Easter Sunday

Commentary on Acts 10:34,37-43; Colossians 3:1-4 or 1 Corinthians 5:6-8; John 20:1-9 (for afternoon Masses, Luke 24:13-35)

Our Easter celebrations form the heart of our Christian living. Our faith is deeply rooted and finds its real meaning in the resurrection of Jesus. St Paul says that, if Christ is not risen, then all our believing is in vain.* It is sad, then, to find people who make Good Friday and the death of Jesus the climax of Holy Week. However, attitudes change over time and more and more people have come to love the Easter Vigil liturgy, especially when it is done well.

Those Christians who depict the cross without the body of Christ on it are making a very important point. The cross was the high point of Jesus’ gift of himself to the Father for our sake, but he is no longer there and it was his entry into glory with the Father which gives the Cross its validity. Otherwise, it would have been a journey into nothingness.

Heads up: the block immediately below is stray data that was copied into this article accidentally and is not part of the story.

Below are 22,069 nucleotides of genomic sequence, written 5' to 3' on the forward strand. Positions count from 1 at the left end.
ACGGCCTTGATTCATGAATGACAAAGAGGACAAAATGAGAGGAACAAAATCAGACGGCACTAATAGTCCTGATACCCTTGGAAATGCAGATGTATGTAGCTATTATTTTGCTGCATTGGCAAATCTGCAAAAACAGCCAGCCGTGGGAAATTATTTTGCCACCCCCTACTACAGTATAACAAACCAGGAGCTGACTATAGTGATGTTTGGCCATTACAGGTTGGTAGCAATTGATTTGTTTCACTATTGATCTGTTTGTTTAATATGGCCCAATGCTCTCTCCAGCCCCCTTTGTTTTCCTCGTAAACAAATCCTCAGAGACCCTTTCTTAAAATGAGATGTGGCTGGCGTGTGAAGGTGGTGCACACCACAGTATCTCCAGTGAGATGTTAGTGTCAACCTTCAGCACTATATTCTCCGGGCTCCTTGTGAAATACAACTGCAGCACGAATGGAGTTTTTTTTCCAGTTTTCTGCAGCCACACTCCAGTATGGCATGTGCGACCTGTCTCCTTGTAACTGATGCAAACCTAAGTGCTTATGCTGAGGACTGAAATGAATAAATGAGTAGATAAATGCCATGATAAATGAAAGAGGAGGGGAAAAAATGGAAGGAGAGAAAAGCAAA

Because of the resurrection, the disciples, who were at first paralysed with fear of being arrested as accomplices of Jesus, suddenly made a complete turnaround and began boldly to proclaim that Jesus, who died on the Cross, was alive and with them. And when, in fact, they were arrested, persecuted and imprisoned, it became a cause of rejoicing that they were now even more closely related to the life experience of their Lord, sharing in his sufferings that they might share in his glory.

A call for change